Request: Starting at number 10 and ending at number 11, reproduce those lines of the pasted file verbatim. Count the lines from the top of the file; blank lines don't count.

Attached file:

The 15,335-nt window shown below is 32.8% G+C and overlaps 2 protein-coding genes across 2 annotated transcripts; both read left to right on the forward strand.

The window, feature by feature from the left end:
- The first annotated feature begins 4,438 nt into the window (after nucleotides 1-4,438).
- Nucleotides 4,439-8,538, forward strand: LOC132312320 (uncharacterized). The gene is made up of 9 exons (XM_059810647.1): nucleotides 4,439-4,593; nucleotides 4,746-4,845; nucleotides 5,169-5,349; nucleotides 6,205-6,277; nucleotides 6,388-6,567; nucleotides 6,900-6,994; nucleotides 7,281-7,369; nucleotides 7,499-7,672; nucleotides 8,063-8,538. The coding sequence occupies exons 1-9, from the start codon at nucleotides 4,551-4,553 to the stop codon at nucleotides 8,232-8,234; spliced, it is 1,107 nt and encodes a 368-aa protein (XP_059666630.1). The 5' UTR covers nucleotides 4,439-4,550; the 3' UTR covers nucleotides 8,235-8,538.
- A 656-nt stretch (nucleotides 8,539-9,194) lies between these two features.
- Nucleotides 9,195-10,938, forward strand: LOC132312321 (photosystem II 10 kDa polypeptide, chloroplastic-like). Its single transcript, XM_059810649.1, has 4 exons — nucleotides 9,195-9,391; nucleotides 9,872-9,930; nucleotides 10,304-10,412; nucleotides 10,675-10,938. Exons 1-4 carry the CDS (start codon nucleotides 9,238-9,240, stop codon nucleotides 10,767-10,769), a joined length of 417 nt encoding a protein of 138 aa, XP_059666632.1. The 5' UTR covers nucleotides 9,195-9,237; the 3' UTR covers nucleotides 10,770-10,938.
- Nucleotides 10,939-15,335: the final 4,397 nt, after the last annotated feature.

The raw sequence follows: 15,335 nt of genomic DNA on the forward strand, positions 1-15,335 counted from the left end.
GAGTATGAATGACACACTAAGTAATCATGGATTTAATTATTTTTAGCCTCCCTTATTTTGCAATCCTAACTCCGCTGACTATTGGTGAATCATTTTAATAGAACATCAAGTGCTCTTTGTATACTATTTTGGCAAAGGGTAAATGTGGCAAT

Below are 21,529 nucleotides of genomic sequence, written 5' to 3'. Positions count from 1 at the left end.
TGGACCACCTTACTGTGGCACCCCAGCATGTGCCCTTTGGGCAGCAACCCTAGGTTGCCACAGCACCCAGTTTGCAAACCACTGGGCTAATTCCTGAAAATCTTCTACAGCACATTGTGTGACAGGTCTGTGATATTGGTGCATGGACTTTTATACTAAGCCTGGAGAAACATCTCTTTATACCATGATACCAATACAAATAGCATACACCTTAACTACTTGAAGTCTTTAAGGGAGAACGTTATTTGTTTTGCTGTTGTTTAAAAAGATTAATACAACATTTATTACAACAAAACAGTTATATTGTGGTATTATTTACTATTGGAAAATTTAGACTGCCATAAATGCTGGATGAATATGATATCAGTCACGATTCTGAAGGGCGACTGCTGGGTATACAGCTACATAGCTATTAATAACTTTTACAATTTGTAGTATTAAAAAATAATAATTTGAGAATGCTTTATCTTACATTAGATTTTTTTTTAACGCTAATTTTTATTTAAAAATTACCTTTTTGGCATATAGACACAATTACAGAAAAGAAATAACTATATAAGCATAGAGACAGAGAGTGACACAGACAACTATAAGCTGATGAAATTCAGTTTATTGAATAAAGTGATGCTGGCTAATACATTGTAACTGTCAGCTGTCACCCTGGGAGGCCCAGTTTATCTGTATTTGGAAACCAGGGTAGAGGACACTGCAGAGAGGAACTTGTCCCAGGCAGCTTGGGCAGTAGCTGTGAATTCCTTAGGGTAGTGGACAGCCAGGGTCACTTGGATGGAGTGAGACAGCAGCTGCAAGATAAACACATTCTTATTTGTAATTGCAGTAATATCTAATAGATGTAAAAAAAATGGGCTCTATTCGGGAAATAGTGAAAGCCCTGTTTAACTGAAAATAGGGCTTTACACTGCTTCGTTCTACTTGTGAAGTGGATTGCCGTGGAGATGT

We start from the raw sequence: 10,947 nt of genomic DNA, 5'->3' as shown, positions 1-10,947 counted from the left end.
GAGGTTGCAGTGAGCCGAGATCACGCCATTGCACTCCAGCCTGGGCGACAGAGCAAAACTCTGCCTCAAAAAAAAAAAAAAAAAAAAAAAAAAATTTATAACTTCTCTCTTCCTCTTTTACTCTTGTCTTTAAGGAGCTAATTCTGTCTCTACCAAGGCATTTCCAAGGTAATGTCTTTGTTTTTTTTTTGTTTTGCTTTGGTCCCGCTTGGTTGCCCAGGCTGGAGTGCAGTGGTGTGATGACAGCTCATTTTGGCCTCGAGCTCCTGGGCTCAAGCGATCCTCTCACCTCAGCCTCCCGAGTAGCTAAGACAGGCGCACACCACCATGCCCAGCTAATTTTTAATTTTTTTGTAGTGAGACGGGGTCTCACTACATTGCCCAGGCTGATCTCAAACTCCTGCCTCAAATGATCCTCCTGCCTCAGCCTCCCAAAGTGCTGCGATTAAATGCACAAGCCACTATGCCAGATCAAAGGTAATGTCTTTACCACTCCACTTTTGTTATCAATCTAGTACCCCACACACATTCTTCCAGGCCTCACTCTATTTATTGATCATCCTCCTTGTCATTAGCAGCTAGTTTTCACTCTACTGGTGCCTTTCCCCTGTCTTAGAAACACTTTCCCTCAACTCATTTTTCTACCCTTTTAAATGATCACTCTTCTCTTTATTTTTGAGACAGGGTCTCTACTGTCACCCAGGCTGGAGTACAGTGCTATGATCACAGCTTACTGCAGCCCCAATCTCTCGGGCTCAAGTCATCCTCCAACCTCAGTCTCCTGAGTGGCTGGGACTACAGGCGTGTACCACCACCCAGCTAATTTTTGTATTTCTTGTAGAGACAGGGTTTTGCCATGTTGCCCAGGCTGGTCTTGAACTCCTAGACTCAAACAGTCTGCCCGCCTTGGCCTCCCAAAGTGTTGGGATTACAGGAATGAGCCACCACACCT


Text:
Below are 21,529 nucleotides of genomic sequence, written 5' to 3'. Positions count from 1 at the left end.
TGGACCACCTTACTGTGGCACCCCAGCATGTGCCCTTTGGGCAGCAACCCTAGGTTGCCACAGCACCCAGTTTGCAAACCACTGGGCTAATTCCTGAAAATCTTCTACAGCACATTGTGTGACAGGTCTGTGATATTGGTGCATGGACTTTTATACTAAGCCTGGAGAAACATCTCTTTATACCATGATACCAATACAAATAGCATACACCTTAACTACTTGAAGTCTTTAAGGGAGAACGTTATTTGTTTTGCTGTTGTTTAAAAAGATTAATACAACATTTATTACAACAAAACAGTTATATTGTGGTATTATTTACTATTGGAAAATTTAGACTGCCATAAATGCTGGATGAATATGATATCAGTCACGATTCTGAAGGGCGACTGCTGGGTATACAGCTACATAGCTATTAATAACTTTTACAATTTGTAGTATTAAAAAATAATAATTTGAGAATGCTTTATCTTACATTAGATTTTTTTTTAACGCTAATTTTTATTTAAAAATTACCTTTTTGGCATATAGACACAATTACAGAAAAGAAATAACTATATAAGCATAGAGACAGAGAGTGACACAGACAACTATAAGCTGATGAAATTCAGTTTATTGAATAAAGTGATGCTGGCTAATACATTGTAACTGTCAGCTGTCACCCTGGGAGGCCCAGTTTATCTGTATTTGGAAACCAGGGTAGAGGACACTGCAGAGAGGAACTTGTCCCAGGCAGCTTGGGCAGTAGCTGTGAATTCCTTAGGGTAGTGGACAGCCAGGGTCACTTGGATGGAGTGAGACAGCAGCTGCAAGATAAACACATTCTTATTTGTAATTGCAGTAATATCTAATAGATGTAAAAAAAATGGGCTCTATTCGGGAAATAGTGAAAGCCCTGTTTAACTGAAAATAGGGCTTTACACTGCTTCGTTCTACTTGTGAAGTGGATTGCCGTGGAGATGT